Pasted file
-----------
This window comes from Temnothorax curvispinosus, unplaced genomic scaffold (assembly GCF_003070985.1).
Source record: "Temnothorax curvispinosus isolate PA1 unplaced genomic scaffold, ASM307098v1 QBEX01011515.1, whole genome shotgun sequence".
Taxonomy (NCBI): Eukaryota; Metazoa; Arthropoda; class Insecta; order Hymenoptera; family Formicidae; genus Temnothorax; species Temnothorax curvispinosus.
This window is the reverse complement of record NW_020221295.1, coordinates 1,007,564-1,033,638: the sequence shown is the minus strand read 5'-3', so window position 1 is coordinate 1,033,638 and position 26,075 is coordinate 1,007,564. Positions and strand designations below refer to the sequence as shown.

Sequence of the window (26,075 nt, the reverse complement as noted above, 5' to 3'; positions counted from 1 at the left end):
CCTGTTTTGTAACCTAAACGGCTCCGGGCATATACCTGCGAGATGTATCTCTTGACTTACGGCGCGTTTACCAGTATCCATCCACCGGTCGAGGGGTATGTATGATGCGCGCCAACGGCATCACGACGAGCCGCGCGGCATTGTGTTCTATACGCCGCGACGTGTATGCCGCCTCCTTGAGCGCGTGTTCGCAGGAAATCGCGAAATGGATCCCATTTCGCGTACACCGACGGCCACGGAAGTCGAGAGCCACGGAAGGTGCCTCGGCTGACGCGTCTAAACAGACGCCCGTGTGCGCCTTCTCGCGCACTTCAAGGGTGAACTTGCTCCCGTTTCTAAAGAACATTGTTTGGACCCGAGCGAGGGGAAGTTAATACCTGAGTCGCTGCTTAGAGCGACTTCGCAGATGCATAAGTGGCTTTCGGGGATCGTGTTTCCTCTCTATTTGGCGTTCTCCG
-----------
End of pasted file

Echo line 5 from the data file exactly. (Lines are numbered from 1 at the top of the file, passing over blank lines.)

Sequence of the window (26,075 nt, the reverse complement as noted above, 5' to 3'; positions counted from 1 at the left end):